Environmental challenges such as maternal alcohol exposure, smoking, or malnutrition, likely leave their mark on the developing fetus via epigenetic changes, particularly changes in DNA methylation. Epigenetic changes can be a marker of past environmental challenges, but can also lead to disease. The placenta, an easily available tissue for study, is ideal for identifying significant epigenetic changes associated with early fetal alcool exposure. Here we utilize a unique data set, placentas collected by the Safe Passage Study (PASS), to conduct the first study to measure the potential effect of alcohol exposure in placenta methylation. We will measure genome wide methylation using the Illumina 450k methylation array technology in a paired sample of 20 placentas from women who reported heavy drinking during early pregnancy compared to those from 20 women who abstained from alcohol throughout pregnancy. The Safe Passage Study is the first prospective, longitudinal, large-scale, and hypothesis-driven study of the relationship between prenatal alcohol toxicity and mortality and morbidity in the human fetus and infant. Upon completion 12,000 pregnant women will be enrolled in PASS and placenta samples will be collected for a random subset (~2700) from high-risk populations for prenatal alcohol exposure, SIDS, stillbirth, and FASD in a prospective study with follow-up of their infants to one postnatal year. Thus this is an ideal setting for this and future studies of placenta methylation changes due to alcohol exposure and their effects on fetal health.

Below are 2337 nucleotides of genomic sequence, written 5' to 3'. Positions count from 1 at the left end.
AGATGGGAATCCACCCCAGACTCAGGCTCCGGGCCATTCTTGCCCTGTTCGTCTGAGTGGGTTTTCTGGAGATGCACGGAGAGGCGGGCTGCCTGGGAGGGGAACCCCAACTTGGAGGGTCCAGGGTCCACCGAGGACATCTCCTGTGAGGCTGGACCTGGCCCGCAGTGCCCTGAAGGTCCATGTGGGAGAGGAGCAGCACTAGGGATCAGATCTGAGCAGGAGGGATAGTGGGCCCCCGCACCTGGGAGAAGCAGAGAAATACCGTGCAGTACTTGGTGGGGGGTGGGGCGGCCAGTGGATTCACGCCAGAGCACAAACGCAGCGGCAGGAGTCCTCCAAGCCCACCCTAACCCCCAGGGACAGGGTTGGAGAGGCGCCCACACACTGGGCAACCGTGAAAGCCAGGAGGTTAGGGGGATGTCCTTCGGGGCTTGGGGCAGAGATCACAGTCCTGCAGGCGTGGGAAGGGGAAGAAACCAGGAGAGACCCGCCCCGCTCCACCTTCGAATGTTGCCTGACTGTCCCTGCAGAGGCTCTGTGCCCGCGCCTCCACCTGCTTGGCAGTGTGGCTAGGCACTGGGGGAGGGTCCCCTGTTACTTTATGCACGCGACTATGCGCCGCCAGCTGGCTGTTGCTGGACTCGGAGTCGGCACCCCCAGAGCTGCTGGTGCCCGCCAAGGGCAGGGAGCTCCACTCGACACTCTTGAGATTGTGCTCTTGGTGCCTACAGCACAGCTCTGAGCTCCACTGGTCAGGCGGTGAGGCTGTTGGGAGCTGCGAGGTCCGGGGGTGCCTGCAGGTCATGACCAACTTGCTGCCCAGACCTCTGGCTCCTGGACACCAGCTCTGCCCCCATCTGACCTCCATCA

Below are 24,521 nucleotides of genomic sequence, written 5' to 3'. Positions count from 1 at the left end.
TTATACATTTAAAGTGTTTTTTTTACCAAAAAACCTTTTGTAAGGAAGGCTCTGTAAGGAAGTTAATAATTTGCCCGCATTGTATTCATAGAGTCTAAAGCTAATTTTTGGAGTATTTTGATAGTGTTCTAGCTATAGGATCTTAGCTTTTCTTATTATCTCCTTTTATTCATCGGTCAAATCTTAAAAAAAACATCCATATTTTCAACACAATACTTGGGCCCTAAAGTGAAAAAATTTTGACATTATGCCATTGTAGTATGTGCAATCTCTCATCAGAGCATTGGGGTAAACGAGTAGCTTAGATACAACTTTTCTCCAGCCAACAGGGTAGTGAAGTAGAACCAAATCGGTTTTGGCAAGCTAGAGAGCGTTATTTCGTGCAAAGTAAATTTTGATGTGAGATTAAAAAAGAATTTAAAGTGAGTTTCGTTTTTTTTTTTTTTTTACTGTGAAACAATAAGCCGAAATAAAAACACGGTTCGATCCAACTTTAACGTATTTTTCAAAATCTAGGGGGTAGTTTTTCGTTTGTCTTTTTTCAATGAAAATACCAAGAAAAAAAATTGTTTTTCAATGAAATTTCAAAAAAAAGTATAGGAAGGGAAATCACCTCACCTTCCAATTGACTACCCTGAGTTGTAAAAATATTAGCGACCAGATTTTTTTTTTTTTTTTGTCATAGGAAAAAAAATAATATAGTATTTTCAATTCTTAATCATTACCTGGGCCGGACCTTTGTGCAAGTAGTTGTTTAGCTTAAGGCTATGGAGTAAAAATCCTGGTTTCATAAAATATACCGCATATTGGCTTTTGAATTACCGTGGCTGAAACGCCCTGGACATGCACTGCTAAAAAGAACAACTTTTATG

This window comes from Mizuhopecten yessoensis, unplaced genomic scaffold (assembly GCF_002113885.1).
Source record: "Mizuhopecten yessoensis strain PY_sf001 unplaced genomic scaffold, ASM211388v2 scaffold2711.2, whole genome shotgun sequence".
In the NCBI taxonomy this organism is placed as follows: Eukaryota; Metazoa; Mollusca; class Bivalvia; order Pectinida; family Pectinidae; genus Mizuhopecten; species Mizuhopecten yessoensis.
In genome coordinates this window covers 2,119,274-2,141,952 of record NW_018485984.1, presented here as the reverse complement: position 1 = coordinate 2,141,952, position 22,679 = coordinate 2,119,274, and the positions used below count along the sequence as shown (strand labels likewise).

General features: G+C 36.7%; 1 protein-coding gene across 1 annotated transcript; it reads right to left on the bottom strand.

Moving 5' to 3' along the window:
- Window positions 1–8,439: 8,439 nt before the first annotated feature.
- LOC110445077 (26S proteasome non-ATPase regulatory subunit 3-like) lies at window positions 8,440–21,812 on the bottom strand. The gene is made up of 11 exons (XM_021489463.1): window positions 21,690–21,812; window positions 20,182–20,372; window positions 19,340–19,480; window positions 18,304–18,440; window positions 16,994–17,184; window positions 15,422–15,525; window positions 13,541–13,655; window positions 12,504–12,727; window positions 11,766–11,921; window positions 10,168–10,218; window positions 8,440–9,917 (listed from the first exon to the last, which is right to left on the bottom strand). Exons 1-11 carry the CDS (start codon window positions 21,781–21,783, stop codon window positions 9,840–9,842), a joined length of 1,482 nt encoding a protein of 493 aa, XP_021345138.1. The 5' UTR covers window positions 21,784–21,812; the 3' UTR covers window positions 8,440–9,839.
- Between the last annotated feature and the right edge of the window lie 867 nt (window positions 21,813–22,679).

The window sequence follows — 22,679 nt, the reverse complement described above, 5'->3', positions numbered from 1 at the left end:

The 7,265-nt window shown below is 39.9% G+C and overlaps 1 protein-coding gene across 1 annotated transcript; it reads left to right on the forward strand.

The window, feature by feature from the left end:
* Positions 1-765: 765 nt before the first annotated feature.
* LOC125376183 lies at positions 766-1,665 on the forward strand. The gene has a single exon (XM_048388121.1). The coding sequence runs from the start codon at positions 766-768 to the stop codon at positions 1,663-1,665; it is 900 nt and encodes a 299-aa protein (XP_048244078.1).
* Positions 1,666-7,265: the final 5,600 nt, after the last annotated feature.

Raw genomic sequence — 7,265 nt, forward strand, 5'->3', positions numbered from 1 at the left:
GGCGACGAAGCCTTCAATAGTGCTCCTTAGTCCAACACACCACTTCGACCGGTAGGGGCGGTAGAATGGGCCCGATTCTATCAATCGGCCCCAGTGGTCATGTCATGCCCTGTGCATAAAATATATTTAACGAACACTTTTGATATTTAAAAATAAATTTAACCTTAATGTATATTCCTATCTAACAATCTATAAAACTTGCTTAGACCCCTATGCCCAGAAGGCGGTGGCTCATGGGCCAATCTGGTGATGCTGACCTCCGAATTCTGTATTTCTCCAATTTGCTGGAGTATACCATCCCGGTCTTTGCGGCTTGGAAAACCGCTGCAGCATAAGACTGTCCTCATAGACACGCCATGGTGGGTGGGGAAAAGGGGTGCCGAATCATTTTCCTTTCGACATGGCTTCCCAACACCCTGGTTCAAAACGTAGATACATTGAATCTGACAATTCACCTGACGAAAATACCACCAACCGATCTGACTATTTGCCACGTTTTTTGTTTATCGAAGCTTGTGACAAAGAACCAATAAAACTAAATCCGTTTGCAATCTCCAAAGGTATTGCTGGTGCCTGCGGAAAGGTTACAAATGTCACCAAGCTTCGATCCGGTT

Public Health Relevance

We propose an unprecedented study of the potential relationship of prenatal alcohol exposure to DNA methylation in the human placenta. We will use a unique placenta sample from a human prospective study with detailed exposure information. This study will initiate the definition of biomarkers that are potentially predictive f alcohol exposure in early pregnancy and rely on easily accessible tissue, i.e. the placenta. This work will be the foundation for a large-scale study that will elucidate the interplay of exposure, placenta methylation and child health outcome.

National Institute of Health (NIH)
Small Research Grants (R03)
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Developmental Biology Subcommittee (CHHD)
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Willinger, Marian
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Children's Hospital Boston
United States
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